2,500 need evacuation daily from Libya borders: UNHCR
Up to 2,500 people will need to be evacuated daily from Libyan borders with Tunisia and Egypt for the forseeable future in one of the biggest humanitarian evacuations in history, agencies said Friday.
The rate of people fleeing Libya would also be affected by a UN Security Council decision clearing the way for air strikes but it was not clear how much, the UN refugee agency and International Organization for Migration said.
"With the installation of a no-fly zone, we are not clear on what will be the outcome in terms of outflows," IOM emergency and post-crisis division chief Fernando Calado said.
"However, we see that there will be repercussions on migrants," he said.
More than one million migrant workers remain in Libya, including many from sub-Saharan Africa. "The potential case load is important," said Calado.
About 300,000 people have fled Libya since clashes broke out between rebels and pro-regime forces mid-February.
"People keep arriving at the border. There are different flows according to different circumstances in Libya," said UN High Commissioner for Refugees spokeswoman Melissa Fleming.
"But we're estimating that there'll be at least 1,500 to 2,500 people every day in need of evacuation for the time to come," she said.
"This is one of the biggest humanitarian evacuations in history," said William Lacy Swing, who heads the IOM, an inter-governmental organisation.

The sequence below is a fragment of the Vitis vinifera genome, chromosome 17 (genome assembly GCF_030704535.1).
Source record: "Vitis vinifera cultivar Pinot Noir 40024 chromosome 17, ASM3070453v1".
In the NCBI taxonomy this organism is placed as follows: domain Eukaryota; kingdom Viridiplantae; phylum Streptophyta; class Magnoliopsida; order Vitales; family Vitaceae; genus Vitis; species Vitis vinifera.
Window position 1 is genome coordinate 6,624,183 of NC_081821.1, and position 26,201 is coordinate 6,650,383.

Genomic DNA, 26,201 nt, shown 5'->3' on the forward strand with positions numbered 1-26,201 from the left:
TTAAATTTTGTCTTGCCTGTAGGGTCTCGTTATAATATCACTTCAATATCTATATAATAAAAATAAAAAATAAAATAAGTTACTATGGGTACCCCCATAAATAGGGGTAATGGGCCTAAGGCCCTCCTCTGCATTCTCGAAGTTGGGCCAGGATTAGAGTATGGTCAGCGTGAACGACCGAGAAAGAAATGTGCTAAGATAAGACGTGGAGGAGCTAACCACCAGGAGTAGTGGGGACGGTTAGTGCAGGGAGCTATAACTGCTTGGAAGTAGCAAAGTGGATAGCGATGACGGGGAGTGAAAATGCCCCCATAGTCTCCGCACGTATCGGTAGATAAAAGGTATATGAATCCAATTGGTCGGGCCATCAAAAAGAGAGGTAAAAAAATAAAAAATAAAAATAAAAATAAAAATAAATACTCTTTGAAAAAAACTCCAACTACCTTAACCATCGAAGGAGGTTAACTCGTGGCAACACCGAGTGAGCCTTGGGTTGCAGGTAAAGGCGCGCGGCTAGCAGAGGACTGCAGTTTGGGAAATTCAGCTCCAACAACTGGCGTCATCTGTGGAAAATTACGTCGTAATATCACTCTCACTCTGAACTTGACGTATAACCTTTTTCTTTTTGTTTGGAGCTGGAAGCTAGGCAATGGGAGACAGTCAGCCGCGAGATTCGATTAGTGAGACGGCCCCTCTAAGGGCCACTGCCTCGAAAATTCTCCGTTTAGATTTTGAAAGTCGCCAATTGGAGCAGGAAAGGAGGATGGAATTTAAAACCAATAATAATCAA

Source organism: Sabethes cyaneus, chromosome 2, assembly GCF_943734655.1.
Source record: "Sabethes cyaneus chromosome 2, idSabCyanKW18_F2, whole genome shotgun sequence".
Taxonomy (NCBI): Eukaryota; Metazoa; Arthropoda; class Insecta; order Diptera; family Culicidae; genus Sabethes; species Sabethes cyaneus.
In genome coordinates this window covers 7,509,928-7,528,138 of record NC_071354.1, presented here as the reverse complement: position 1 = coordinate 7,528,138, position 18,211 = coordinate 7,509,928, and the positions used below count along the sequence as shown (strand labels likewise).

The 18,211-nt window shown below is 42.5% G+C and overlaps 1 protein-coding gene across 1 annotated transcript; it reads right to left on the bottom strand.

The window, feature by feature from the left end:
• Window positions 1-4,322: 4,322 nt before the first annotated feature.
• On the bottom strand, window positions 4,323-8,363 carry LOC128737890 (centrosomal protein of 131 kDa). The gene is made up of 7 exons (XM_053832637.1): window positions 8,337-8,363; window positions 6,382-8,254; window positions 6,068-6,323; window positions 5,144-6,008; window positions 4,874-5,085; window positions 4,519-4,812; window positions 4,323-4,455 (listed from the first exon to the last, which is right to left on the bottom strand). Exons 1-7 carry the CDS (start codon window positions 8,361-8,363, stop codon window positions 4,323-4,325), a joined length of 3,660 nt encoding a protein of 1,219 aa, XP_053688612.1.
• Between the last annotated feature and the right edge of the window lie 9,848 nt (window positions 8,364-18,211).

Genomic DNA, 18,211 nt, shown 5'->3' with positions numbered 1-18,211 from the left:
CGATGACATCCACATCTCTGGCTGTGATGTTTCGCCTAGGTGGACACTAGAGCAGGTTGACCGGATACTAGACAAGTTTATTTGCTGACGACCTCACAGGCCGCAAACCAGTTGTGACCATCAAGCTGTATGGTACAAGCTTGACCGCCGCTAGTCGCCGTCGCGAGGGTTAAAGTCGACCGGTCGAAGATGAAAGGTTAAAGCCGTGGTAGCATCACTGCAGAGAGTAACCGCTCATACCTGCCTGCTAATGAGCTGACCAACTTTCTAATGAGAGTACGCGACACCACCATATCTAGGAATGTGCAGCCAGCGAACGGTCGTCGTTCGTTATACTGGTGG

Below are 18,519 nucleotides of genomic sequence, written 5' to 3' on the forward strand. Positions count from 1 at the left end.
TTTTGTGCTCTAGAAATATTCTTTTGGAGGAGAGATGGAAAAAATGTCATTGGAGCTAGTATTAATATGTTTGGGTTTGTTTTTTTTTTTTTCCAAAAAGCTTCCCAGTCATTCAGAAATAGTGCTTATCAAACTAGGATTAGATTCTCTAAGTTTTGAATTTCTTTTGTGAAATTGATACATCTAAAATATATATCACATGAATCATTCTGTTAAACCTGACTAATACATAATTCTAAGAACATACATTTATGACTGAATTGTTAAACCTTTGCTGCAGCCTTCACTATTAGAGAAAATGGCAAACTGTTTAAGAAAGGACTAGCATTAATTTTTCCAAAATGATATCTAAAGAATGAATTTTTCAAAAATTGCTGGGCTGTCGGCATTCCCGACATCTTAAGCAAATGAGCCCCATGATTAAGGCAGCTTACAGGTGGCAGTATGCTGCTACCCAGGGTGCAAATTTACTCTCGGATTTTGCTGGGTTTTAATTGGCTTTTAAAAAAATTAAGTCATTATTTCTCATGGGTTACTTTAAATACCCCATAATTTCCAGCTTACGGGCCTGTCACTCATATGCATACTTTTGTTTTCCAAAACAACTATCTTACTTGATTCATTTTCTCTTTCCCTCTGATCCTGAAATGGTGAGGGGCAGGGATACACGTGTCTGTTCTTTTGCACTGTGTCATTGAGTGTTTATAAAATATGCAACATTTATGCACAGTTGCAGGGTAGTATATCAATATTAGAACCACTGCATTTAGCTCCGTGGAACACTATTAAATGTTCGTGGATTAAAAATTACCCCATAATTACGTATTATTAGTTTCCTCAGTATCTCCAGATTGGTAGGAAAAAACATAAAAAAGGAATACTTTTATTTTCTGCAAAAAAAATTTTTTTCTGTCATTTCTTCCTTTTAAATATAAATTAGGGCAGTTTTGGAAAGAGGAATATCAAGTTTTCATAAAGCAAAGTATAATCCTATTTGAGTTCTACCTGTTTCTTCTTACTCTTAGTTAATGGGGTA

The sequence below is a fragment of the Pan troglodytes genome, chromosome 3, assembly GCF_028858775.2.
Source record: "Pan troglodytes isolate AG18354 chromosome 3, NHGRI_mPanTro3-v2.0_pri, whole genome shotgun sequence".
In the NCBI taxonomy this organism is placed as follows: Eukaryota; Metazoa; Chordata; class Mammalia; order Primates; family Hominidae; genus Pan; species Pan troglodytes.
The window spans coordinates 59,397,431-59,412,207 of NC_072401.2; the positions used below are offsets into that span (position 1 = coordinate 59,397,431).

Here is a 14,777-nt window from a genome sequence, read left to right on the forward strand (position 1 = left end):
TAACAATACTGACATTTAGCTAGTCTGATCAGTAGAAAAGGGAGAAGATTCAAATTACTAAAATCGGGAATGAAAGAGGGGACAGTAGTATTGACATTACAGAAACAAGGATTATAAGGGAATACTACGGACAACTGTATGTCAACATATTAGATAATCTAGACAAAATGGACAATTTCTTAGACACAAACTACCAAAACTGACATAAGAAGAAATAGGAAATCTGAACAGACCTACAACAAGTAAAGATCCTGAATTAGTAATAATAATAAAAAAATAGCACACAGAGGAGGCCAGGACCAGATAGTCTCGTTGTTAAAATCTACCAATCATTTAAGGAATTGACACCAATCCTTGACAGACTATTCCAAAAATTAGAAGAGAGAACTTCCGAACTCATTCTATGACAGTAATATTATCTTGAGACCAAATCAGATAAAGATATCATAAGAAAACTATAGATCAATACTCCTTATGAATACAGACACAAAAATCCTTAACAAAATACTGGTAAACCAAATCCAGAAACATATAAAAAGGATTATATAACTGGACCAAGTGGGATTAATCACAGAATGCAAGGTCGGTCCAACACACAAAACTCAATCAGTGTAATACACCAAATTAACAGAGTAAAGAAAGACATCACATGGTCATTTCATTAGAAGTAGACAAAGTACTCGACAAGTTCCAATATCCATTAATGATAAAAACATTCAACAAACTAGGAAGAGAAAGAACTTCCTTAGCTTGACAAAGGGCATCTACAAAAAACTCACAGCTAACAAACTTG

While those who fled initially were mostly migrant workers, UNHCR noted that there had recently been an increase in the number of Libyans fleeing into Egypt to escape violence.
About 1,490 Libyans crossed the border on Wednesday.
"The majority of those interviewed at the Egypt border said that they left because of fear of being caught up in fighting. Many mentioned the threats made by the government in recent days to bombard Benghazi," said Fleming.
The UNHCR strategy in dealing with the repercussions of the imposition of a no-fly zone in Libya was to prepare for the worst-case scenario, the agency's crisis operations coordinator Andrew Harper said.
"The imposition of a no-fly zone has a number of repercussions which could impact on both the western and eastern borders.
"If there is one strategy that we have, that is to be extremely flexible and be prepared for the worst-case scenario," he said, adding the worst situation would be if Tunisia and Egypt sealed off their borders.
The Libyan regime's advance towards rebel stronghold Benghazi forced the International Committee of the Red Cross to withdraw its staff this week and move them further east to Tobruk.
The IOM has halted operations in Benghazi since the weekend and its local staff are "staying at home," it said.
© 2011 AFP